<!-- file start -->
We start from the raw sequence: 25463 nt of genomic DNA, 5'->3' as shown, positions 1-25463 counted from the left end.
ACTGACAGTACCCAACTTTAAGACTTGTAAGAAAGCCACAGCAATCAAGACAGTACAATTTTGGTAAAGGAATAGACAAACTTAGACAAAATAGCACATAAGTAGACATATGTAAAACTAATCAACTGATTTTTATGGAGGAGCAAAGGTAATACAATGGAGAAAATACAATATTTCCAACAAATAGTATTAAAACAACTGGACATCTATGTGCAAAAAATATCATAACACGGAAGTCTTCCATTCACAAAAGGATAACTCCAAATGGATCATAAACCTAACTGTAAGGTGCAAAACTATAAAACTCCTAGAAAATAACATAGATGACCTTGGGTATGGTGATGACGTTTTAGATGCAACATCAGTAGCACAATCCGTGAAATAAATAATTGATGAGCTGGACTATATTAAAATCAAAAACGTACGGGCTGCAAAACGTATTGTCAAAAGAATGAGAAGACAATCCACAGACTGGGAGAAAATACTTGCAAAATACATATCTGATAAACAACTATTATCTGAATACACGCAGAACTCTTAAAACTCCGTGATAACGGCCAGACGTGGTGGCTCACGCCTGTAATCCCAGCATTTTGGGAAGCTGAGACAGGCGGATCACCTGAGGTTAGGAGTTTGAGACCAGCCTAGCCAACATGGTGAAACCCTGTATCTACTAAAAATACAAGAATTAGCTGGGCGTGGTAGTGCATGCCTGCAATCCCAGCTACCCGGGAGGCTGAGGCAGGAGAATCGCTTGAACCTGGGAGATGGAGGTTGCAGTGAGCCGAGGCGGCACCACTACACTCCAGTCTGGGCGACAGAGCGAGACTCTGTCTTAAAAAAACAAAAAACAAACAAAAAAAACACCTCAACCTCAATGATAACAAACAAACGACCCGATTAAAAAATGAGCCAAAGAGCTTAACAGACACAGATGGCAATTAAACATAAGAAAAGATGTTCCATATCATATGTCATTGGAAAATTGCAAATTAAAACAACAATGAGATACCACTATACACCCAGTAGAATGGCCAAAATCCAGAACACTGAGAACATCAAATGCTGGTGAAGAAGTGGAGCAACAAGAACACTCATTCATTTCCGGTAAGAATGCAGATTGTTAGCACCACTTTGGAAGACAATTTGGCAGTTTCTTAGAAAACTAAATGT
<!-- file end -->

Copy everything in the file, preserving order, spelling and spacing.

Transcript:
We start from the raw sequence: 25463 nt of genomic DNA, 5'->3' as shown, positions 1-25463 counted from the left end.
ACTGACAGTACCCAACTTTAAGACTTGTAAGAAAGCCACAGCAATCAAGACAGTACAATTTTGGTAAAGGAATAGACAAACTTAGACAAAATAGCACATAAGTAGACATATGTAAAACTAATCAACTGATTTTTATGGAGGAGCAAAGGTAATACAATGGAGAAAATACAATATTTCCAACAAATAGTATTAAAACAACTGGACATCTATGTGCAAAAAATATCATAACACGGAAGTCTTCCATTCACAAAAGGATAACTCCAAATGGATCATAAACCTAACTGTAAGGTGCAAAACTATAAAACTCCTAGAAAATAACATAGATGACCTTGGGTATGGTGATGACGTTTTAGATGCAACATCAGTAGCACAATCCGTGAAATAAATAATTGATGAGCTGGACTATATTAAAATCAAAAACGTACGGGCTGCAAAACGTATTGTCAAAAGAATGAGAAGACAATCCACAGACTGGGAGAAAATACTTGCAAAATACATATCTGATAAACAACTATTATCTGAATACACGCAGAACTCTTAAAACTCCGTGATAACGGCCAGACGTGGTGGCTCACGCCTGTAATCCCAGCATTTTGGGAAGCTGAGACAGGCGGATCACCTGAGGTTAGGAGTTTGAGACCAGCCTAGCCAACATGGTGAAACCCTGTATCTACTAAAAATACAAGAATTAGCTGGGCGTGGTAGTGCATGCCTGCAATCCCAGCTACCCGGGAGGCTGAGGCAGGAGAATCGCTTGAACCTGGGAGATGGAGGTTGCAGTGAGCCGAGGCGGCACCACTACACTCCAGTCTGGGCGACAGAGCGAGACTCTGTCTTAAAAAAACAAAAAACAAACAAAAAAAACACCTCAACCTCAATGATAACAAACAAACGACCCGATTAAAAAATGAGCCAAAGAGCTTAACAGACACAGATGGCAATTAAACATAAGAAAAGATGTTCCATATCATATGTCATTGGAAAATTGCAAATTAAAACAACAATGAGATACCACTATACACCCAGTAGAATGGCCAAAATCCAGAACACTGAGAACATCAAATGCTGGTGAAGAAGTGGAGCAACAAGAACACTCATTCATTTCCGGTAAGAATGCAGATTGTTAGCACCACTTTGGAAGACAATTTGGCAGTTTCTTAGAAAACTAAATGT